Lower pretreatment gut integrity is independently associated with fat gain on antiretroviral therapy

Vanessa El Kamari, Carlee Moser, Corrilynn O. Hileman, Judith S. Currier, Todd T. Brown, Liz Johnston, Peter W. Hunt, Grace A. McComsey

Research output: Contribution to journalArticlepeer-review

9 Scopus citations


Background Fat accumulation and insulin resistance remain a threat to the success of antiretroviral therapy (ART). The role of gut dysfunction in metabolic complications associated with ART initiation is unclear. Methods Human immunodeficiency virus (HIV)-infected ART-naive participants were randomized to tenofovir disoproxil fumarate/emtricitabine plus atazanavir/ritonavir, darunavir/ritonavir, or raltegravir (RAL). Changes in the gut integrity markers zonulin, lipopolysaccharide-binding protein (LBP), and intestinal fatty acid and ileal bile acid binding proteins (I-FABP and I-BABP) were assessed over 96 weeks. Wilcoxon rank-sum tests were used to compare changes between groups and linear regression models to quantify associations between gut markers, insulin resistance, body mass index (BMI), and visceral, subcutaneous, and total adipose tissue (VAT, SAT, and TAT). Results: 90% were male and 48% were White non-Hispanic. The median age was 36 years, HIV-1 ribonucleic acid was 4.56 log 10 copies/mL, and CD4 count was 338 cells/μL. An overall 1.7-fold increase in I-FABP was observed throughout 96 weeks, with no difference between arms. Zonulin levels increased with RAL compared to protease inhibitor-based regimens (week 96, P =.02); minimal changes in I-BABP or LBP levels were observed. Higher baseline I-FABP levels were associated with increases in VAT, TAT, and BMI (16%, 9%, and 2.5%, respectively; P <.04) over 96 weeks. Conclusions While ART induces changes in the markers of gut barrier dysfunction, the extent to which they improve or worsen the gut barrier function remains unclear. Nevertheless, markers of gut barrier dysfunction in ART-naive individuals predict increases in total and visceral abdominal fat with treatment initiation.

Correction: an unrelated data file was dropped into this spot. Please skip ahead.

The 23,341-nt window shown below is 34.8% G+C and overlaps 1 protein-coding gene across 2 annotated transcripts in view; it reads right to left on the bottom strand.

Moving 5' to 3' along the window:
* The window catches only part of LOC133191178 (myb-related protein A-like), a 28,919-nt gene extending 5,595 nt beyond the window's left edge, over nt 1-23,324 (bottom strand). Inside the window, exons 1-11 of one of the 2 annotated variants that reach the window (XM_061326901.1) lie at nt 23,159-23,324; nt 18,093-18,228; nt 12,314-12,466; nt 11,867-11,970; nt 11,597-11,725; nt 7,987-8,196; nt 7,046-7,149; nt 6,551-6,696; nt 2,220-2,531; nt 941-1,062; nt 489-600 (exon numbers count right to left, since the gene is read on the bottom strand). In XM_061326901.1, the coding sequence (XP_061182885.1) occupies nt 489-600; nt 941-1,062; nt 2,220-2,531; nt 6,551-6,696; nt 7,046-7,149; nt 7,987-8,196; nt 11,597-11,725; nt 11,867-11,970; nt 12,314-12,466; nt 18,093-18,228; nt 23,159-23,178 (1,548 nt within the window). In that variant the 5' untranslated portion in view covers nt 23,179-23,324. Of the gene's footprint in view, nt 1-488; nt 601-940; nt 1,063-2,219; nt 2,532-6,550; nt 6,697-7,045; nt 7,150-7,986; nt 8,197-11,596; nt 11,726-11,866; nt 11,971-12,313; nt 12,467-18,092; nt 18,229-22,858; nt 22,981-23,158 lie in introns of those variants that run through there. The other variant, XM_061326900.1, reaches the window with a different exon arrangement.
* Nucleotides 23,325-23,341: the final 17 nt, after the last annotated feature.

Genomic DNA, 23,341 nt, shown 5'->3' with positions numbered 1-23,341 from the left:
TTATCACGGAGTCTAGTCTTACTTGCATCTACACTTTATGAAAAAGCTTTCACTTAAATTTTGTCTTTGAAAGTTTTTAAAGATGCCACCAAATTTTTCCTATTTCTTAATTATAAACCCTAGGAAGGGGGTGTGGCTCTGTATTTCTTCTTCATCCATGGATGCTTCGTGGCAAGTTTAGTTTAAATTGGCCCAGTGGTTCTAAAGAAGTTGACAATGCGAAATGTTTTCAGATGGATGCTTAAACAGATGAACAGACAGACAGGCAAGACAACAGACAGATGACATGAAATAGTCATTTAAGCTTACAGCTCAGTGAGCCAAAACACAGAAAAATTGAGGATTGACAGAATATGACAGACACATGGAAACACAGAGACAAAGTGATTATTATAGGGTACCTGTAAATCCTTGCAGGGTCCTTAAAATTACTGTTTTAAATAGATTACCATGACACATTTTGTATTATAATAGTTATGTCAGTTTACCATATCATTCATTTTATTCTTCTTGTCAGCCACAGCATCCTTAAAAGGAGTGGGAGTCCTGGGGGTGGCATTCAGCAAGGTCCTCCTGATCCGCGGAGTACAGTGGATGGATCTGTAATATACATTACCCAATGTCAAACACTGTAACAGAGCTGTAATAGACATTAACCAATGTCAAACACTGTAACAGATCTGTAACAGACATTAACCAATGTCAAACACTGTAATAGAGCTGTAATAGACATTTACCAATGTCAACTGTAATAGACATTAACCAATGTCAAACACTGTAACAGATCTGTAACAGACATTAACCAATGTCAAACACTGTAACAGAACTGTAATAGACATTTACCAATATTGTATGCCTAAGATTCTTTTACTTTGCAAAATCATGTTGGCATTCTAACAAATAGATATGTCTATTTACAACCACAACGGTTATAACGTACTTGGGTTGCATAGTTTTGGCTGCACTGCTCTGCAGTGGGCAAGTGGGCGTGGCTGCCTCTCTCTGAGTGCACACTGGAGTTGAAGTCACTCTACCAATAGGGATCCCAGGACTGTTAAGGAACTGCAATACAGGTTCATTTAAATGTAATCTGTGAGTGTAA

Original languageEnglish (US)
Pages (from-to)1394-1401
Number of pages8
JournalClinical Infectious Diseases
Issue number8
StatePublished - Apr 8 2019


  • body composition
  • gut integrity
  • microbial translocation

ASJC Scopus subject areas

  • Microbiology (medical)
  • Infectious Diseases


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